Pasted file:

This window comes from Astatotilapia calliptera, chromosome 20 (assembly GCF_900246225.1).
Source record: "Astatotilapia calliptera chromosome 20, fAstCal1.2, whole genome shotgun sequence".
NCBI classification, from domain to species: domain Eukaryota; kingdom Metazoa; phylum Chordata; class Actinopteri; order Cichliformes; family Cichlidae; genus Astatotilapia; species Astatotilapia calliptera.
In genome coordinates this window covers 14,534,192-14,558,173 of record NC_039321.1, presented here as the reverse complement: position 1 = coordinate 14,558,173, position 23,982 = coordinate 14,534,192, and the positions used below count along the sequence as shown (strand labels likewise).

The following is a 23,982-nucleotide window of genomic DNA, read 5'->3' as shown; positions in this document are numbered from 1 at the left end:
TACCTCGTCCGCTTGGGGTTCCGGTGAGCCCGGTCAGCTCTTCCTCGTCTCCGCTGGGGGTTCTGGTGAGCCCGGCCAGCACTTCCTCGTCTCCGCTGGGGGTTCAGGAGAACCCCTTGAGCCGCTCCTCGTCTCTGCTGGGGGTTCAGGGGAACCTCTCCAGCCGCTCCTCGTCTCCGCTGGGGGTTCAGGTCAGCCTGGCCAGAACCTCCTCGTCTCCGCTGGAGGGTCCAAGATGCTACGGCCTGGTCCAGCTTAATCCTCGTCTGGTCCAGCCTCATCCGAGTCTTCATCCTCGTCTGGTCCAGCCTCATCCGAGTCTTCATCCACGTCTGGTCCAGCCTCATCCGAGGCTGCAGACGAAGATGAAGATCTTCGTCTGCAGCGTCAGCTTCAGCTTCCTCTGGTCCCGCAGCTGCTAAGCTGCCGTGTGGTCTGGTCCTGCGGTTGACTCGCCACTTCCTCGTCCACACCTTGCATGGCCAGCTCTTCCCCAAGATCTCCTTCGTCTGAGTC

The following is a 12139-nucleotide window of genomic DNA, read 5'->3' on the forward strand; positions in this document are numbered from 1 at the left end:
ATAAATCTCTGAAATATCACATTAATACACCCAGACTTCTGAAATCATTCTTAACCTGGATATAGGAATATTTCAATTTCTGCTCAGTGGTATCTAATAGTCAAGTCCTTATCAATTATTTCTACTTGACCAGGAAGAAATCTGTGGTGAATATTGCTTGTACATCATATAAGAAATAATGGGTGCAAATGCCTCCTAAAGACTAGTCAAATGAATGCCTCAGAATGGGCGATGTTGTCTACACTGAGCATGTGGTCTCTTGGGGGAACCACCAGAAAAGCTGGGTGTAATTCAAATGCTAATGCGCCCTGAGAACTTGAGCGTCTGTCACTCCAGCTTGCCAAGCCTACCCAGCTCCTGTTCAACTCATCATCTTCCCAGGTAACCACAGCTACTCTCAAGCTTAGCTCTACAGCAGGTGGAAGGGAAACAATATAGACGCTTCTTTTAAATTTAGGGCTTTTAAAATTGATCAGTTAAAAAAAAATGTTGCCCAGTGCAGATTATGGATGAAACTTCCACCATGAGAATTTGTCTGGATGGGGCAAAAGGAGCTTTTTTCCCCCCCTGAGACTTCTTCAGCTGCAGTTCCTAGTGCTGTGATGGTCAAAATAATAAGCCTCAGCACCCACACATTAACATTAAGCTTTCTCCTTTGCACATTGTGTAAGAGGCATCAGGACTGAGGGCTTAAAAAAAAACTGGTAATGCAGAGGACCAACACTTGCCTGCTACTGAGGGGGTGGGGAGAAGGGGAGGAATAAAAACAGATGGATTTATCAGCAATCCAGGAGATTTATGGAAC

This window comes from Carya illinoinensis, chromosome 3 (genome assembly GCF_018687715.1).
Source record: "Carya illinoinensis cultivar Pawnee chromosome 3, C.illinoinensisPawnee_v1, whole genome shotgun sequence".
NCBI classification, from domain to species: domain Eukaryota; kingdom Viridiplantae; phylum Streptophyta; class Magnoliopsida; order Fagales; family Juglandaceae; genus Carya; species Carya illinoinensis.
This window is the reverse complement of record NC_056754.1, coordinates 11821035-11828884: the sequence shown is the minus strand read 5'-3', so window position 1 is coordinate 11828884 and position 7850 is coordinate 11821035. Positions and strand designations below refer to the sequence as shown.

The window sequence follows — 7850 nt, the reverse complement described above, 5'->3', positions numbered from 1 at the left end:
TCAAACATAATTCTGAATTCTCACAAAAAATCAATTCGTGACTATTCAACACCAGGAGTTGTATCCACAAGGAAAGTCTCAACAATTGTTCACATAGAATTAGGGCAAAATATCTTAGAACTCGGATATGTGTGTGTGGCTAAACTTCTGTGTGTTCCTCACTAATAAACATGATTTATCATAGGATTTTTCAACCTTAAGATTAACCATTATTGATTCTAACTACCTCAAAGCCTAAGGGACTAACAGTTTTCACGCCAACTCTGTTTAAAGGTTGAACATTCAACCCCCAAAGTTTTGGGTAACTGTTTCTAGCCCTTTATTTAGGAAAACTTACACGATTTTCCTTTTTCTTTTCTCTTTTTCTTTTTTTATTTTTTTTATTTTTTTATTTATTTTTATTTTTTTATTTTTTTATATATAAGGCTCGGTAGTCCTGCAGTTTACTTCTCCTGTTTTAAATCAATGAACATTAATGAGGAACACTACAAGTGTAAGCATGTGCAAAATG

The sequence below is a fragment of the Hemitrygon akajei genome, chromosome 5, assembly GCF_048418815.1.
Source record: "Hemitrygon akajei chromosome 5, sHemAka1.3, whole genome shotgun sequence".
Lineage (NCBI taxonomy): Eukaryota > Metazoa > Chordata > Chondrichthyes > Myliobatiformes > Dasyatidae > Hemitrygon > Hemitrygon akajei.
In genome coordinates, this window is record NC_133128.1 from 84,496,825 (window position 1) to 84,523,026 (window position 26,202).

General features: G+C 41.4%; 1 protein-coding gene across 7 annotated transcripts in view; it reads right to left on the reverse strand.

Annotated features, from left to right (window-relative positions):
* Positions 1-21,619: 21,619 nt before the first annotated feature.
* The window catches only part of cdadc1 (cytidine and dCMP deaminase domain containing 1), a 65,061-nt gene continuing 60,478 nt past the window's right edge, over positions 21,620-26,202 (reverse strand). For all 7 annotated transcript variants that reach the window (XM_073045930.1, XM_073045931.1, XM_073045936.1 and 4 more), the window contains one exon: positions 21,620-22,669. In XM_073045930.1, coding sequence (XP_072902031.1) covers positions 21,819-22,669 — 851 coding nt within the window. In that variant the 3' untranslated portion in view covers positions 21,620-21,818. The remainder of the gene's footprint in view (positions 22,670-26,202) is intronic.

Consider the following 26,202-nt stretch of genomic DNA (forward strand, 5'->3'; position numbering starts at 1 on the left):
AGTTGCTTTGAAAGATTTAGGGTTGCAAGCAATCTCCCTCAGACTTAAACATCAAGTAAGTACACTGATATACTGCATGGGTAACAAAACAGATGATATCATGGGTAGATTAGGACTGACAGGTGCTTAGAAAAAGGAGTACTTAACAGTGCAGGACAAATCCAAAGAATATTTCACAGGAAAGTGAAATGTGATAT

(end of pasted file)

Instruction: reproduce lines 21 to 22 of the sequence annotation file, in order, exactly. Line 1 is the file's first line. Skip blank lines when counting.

* Positions 1-21,619: 21,619 nt before the first annotated feature.
* The window catches only part of cdadc1 (cytidine and dCMP deaminase domain containing 1), a 65,061-nt gene continuing 60,478 nt past the window's right edge, over positions 21,620-26,202 (reverse strand). For all 7 annotated transcript variants that reach the window (XM_073045930.1, XM_073045931.1, XM_073045936.1 and 4 more), the window contains one exon: positions 21,620-22,669. In XM_073045930.1, coding sequence (XP_072902031.1) covers positions 21,819-22,669 — 851 coding nt within the window. In that variant the 3' untranslated portion in view covers positions 21,620-21,818. The remainder of the gene's footprint in view (positions 22,670-26,202) is intronic.